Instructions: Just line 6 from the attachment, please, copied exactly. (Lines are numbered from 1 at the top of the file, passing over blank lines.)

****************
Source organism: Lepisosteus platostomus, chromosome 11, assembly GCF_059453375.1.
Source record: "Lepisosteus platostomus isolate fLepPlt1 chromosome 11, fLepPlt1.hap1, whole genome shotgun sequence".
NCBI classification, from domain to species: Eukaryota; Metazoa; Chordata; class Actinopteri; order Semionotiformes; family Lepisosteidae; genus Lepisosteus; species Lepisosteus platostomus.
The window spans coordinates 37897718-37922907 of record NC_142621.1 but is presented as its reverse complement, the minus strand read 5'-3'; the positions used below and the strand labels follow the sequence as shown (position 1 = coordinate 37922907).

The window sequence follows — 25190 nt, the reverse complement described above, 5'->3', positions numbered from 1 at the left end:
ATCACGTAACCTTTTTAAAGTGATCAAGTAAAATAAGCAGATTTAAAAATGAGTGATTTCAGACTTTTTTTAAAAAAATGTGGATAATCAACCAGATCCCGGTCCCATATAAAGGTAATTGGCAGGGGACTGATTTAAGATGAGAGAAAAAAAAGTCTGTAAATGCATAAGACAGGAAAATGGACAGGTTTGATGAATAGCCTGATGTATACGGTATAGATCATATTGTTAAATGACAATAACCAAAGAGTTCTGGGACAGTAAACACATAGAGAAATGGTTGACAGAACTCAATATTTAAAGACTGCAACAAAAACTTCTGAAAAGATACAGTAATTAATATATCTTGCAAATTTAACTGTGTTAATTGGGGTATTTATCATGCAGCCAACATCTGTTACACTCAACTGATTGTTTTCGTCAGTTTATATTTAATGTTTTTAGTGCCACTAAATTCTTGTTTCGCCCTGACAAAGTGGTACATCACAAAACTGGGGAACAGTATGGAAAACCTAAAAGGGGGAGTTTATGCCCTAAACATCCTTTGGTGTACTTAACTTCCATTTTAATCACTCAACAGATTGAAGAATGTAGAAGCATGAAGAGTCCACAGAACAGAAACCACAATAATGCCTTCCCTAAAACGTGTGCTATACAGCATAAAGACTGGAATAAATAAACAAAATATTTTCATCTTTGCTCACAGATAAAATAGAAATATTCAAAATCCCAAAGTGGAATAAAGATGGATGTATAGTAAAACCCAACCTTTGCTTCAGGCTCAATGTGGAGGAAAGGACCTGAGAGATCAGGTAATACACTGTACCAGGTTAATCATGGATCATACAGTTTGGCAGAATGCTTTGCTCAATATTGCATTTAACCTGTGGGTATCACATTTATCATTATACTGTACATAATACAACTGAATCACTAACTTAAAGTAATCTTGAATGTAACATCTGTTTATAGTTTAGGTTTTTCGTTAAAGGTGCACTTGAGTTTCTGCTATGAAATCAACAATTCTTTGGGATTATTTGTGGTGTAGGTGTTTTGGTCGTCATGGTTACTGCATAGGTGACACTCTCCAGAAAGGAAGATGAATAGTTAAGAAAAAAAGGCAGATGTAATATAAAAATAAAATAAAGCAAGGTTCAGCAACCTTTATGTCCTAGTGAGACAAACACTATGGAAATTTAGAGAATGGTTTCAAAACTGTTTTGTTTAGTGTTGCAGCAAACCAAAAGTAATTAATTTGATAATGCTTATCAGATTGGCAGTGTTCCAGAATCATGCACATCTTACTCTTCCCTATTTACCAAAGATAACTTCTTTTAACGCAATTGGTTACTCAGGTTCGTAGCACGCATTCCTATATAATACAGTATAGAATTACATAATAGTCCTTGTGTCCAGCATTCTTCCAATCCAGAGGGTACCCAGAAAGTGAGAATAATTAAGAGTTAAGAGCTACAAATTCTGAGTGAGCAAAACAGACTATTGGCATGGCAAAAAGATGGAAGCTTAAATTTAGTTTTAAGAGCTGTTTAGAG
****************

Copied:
ATCACGTAACCTTTTTAAAGTGATCAAGTAAAATAAGCAGATTTAAAAATGAGTGATTTCAGACTTTTTTTAAAAAAATGTGGATAATCAACCAGATCCCGGTCCCATATAAAGGTAATTGGCAGGGGACTGATTTAAGATGAGAGAAAAAAAAGTCTGTAAATGCATAAGACAGGAAAATGGACAGGTTTGATGAATAGCCTGATGTATACGGTATAGATCATATTGTTAAATGACAATAACCAAAGAGTTCTGGGACAGTAAACACATAGAGAAATGGTTGACAGAACTCAATATTTAAAGACTGCAACAAAAACTTCTGAAAAGATACAGTAATTAATATATCTTGCAAATTTAACTGTGTTAATTGGGGTATTTATCATGCAGCCAACATCTGTTACACTCAACTGATTGTTTTCGTCAGTTTATATTTAATGTTTTTAGTGCCACTAAATTCTTGTTTCGCCCTGACAAAGTGGTACATCACAAAACTGGGGAACAGTATGGAAAACCTAAAAGGGGGAGTTTATGCCCTAAACATCCTTTGGTGTACTTAACTTCCATTTTAATCACTCAACAGATTGAAGAATGTAGAAGCATGAAGAGTCCACAGAACAGAAACCACAATAATGCCTTCCCTAAAACGTGTGCTATACAGCATAAAGACTGGAATAAATAAACAAAATATTTTCATCTTTGCTCACAGATAAAATAGAAATATTCAAAATCCCAAAGTGGAATAAAGATGGATGTATAGTAAAACCCAACCTTTGCTTCAGGCTCAATGTGGAGGAAAGGACCTGAGAGATCAGGTAATACACTGTACCAGGTTAATCATGGATCATACAGTTTGGCAGAATGCTTTGCTCAATATTGCATTTAACCTGTGGGTATCACATTTATCATTATACTGTACATAATACAACTGAATCACTAACTTAAAGTAATCTTGAATGTAACATCTGTTTATAGTTTAGGTTTTTCGTTAAAGGTGCACTTGAGTTTCTGCTATGAAATCAACAATTCTTTGGGATTATTTGTGGTGTAGGTGTTTTGGTCGTCATGGTTACTGCATAGGTGACACTCTCCAGAAAGGAAGATGAATAGTTAAGAAAAAAAGGCAGATGTAATATAAAAATAAAATAAAGCAAGGTTCAGCAACCTTTATGTCCTAGTGAGACAAACACTATGGAAATTTAGAGAATGGTTTCAAAACTGTTTTGTTTAGTGTTGCAGCAAACCAAAAGTAATTAATTTGATAATGCTTATCAGATTGGCAGTGTTCCAGAATCATGCACATCTTACTCTTCCCTATTTACCAAAGATAACTTCTTTTAACGCAATTGGTTACTCAGGTTCGTAGCACGCATTCCTATATAATACAGTATAGAATTACATAATAGTCCTTGTGTCCAGCATTCTTCCAATCCAGAGGGTACCCAGAAAGTGAGAATAATTAAGAGTTAAGAGCTACAAATTCTGAGTGAGCAAAACAGACTATTGGCATGGCAAAAAGATGGAAGCTTAAATTTAGTTTTAAGAGCTGTTTAGAG